Guided by research on psychological safety, the authors used longitudinal survey data from a sample of 182 dual-earner male–female couples to examine the role of supportive coparenting in mediating relations between adult attachment orientations and parenting stress/satisfaction and further considered whether parenting self-efficacy moderated relations between supportive coparenting and parenting stress/satisfaction. Path analyses using IBM SPSS AMOS 22 and bootstrapping techniques indicated that fathers’ (but not mothers’) perceptions of supportive coparenting at 3 months postpartum mediated the associations between their attachment anxiety in the third trimester of pregnancy and their parenting stress and satisfaction at 9 months postpartum. Additional tests of moderation revealed that mothers’ perceptions of greater supportive coparenting were associated with lower parenting stress only when their parenting self-efficacy was low, but fathers’ perceptions of greater supportive coparenting were associated with greater parenting satisfaction only when their parenting self-efficacy was high. Implications and limitations are discussed.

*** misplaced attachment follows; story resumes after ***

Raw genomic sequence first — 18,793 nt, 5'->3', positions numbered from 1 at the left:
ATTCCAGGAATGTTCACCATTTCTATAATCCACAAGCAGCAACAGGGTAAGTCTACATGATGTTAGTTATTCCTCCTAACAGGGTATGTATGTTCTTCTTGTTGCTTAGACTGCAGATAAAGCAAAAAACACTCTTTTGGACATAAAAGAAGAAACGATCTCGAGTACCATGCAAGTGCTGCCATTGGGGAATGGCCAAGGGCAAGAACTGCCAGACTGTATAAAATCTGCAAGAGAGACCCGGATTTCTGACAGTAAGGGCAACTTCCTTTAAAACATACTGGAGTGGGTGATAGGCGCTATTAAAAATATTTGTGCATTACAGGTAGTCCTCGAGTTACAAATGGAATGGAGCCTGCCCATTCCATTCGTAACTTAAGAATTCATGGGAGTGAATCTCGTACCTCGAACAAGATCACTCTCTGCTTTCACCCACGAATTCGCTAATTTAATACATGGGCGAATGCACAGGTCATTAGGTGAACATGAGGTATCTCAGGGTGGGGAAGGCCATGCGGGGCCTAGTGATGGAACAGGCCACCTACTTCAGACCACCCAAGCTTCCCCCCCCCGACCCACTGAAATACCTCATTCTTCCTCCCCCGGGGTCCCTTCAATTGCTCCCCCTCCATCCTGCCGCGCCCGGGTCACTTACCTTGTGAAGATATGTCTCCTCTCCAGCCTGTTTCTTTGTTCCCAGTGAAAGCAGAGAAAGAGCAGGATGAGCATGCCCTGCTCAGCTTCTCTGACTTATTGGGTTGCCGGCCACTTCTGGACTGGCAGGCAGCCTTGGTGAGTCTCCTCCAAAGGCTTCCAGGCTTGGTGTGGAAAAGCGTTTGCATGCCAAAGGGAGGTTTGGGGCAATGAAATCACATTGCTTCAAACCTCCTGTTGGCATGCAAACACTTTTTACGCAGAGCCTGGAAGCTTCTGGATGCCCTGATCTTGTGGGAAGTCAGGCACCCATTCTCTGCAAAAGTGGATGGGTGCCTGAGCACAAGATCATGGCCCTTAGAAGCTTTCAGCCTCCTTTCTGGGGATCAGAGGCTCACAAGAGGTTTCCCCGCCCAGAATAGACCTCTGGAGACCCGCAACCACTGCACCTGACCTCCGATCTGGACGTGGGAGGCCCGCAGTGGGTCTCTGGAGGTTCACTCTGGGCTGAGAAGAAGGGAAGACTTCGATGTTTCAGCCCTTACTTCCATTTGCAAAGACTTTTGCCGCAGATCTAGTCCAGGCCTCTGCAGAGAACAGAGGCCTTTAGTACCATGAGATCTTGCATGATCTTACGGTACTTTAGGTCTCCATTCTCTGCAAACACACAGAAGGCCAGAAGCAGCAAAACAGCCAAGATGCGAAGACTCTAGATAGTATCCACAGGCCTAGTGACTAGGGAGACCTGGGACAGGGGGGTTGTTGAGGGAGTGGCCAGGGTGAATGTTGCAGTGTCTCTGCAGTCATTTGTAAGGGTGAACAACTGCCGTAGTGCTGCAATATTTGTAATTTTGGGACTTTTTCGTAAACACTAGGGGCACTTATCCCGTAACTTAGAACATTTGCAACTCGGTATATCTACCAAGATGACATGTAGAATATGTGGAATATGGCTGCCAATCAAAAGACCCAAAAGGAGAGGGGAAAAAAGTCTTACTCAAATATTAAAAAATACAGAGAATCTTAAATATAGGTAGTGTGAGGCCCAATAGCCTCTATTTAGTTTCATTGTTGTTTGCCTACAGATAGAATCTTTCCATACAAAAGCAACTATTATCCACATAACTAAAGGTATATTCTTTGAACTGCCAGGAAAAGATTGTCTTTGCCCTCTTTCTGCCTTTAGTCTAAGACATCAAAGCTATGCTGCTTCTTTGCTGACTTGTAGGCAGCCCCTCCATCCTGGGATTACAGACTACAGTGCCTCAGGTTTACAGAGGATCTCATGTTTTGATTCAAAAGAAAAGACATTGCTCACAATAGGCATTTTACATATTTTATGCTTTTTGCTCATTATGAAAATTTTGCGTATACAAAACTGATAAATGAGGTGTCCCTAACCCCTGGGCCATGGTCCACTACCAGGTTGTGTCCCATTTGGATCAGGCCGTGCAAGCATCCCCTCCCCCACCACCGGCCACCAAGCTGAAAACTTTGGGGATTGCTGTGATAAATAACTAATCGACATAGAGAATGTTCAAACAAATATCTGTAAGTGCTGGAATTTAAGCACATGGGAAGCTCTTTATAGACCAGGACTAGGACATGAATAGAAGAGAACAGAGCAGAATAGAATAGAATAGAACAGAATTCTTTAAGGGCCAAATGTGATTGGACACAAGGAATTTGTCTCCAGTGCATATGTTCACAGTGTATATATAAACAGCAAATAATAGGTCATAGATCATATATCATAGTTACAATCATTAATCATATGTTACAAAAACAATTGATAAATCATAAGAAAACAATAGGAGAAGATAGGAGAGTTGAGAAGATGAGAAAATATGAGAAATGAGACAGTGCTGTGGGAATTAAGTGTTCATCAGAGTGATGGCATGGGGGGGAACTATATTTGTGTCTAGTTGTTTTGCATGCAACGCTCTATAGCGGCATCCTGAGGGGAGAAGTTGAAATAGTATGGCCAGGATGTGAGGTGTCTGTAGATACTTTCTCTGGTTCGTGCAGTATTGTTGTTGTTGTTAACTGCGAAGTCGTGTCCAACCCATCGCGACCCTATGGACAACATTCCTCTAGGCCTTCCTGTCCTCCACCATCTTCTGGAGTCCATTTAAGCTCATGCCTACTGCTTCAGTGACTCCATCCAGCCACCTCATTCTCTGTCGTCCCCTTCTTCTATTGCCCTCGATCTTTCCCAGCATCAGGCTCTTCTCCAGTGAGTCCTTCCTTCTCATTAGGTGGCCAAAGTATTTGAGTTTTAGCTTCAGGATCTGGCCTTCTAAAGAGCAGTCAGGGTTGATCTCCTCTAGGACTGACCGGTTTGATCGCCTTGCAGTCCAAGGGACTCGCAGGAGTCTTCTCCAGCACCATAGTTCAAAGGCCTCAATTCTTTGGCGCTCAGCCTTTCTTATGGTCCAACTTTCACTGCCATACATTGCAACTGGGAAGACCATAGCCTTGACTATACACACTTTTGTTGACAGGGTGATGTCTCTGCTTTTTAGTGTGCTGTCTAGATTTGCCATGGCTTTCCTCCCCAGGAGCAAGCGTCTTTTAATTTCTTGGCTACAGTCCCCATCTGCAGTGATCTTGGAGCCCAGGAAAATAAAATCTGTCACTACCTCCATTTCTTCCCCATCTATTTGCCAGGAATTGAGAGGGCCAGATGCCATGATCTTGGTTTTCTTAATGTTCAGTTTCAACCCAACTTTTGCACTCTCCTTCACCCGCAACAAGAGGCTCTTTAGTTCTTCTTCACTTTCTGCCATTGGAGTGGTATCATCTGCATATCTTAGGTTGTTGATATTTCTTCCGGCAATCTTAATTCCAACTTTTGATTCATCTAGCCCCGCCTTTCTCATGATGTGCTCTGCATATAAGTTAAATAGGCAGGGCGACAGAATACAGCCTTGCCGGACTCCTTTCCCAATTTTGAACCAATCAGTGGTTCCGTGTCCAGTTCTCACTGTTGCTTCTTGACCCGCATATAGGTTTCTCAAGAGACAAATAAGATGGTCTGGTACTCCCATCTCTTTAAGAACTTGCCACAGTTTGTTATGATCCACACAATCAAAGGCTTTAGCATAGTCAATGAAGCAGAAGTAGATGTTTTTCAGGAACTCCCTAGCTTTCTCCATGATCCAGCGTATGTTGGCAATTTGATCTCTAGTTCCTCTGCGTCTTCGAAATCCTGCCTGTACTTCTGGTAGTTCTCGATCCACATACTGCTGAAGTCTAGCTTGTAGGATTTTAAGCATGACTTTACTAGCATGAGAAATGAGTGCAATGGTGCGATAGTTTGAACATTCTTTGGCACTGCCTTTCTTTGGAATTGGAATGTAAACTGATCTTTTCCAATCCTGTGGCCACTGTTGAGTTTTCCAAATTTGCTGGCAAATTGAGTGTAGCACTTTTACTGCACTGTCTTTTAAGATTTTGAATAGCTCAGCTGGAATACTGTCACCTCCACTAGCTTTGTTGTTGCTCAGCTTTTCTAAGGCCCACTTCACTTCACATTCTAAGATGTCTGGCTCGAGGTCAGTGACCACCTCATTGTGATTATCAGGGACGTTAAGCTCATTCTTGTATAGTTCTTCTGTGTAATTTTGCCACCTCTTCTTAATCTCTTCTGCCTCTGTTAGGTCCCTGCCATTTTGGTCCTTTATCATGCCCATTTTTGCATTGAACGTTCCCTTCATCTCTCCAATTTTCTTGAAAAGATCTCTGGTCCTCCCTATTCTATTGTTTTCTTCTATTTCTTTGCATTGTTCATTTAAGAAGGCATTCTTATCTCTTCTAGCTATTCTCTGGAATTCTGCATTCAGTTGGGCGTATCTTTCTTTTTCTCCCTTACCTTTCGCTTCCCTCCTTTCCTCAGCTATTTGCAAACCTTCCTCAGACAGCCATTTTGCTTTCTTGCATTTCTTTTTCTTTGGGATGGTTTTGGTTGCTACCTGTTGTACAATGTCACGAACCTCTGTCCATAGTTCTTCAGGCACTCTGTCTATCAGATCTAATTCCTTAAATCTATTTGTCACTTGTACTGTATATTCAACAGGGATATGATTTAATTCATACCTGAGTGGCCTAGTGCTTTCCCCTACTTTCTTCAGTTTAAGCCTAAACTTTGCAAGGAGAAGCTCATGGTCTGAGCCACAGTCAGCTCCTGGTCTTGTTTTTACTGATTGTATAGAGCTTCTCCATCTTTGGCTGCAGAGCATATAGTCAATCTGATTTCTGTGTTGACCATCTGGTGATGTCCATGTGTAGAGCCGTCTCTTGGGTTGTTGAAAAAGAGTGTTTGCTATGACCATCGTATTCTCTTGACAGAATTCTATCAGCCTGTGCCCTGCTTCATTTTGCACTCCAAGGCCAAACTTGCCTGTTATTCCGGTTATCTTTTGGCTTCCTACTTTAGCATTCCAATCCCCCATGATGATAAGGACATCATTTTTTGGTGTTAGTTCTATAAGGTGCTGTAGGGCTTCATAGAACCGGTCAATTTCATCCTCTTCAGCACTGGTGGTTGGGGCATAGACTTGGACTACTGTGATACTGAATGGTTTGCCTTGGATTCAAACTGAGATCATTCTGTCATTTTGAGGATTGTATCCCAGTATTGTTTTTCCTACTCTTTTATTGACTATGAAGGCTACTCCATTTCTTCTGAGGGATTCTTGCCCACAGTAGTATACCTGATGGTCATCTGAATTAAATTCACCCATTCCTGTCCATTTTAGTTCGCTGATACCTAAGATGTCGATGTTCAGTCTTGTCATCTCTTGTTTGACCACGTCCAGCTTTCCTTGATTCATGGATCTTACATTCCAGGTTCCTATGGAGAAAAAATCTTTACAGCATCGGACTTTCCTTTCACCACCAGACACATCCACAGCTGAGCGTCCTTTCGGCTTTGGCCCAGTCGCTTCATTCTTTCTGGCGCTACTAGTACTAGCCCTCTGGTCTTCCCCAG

Bibliographical noteFunding Information:
The New Parents Project was funded by the National Science Foundation (CAREER 0746548, Schoppe-Sullivan), with additional support from the Eunice Kennedy Shriver National Institute of Child Health and Human Development (NICHD; 1K01HD056238, Kamp Dush), and The Ohio State University?s Institute for Population Research (NICHD R24HD058484) and program in Human Development and Family Science.
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